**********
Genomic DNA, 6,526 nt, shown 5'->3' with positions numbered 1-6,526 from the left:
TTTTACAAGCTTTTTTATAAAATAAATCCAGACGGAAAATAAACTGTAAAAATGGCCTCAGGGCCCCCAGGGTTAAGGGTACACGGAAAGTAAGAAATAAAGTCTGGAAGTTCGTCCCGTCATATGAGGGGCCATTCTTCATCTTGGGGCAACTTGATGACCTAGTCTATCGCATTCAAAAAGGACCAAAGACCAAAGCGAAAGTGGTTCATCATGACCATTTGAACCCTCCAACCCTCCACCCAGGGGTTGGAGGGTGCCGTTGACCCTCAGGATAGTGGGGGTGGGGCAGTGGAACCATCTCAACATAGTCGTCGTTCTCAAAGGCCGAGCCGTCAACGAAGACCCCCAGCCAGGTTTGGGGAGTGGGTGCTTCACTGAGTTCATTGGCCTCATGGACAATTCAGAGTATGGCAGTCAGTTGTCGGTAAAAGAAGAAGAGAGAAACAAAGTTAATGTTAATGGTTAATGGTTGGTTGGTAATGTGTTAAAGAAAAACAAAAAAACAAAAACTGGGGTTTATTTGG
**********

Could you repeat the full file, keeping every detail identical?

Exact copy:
Genomic DNA, 6,526 nt, shown 5'->3' with positions numbered 1-6,526 from the left:
TTTTACAAGCTTTTTTATAAAATAAATCCAGACGGAAAATAAACTGTAAAAATGGCCTCAGGGCCCCCAGGGTTAAGGGTACACGGAAAGTAAGAAATAAAGTCTGGAAGTTCGTCCCGTCATATGAGGGGCCATTCTTCATCTTGGGGCAACTTGATGACCTAGTCTATCGCATTCAAAAAGGACCAAAGACCAAAGCGAAAGTGGTTCATCATGACCATTTGAACCCTCCAACCCTCCACCCAGGGGTTGGAGGGTGCCGTTGACCCTCAGGATAGTGGGGGTGGGGCAGTGGAACCATCTCAACATAGTCGTCGTTCTCAAAGGCCGAGCCGTCAACGAAGACCCCCAGCCAGGTTTGGGGAGTGGGTGCTTCACTGAGTTCATTGGCCTCATGGACAATTCAGAGTATGGCAGTCAGTTGTCGGTAAAAGAAGAAGAGAGAAACAAAGTTAATGTTAATGGTTAATGGTTGGTTGGTAATGTGTTAAAGAAAAACAAAAAAACAAAAACTGGGGTTTATTTGG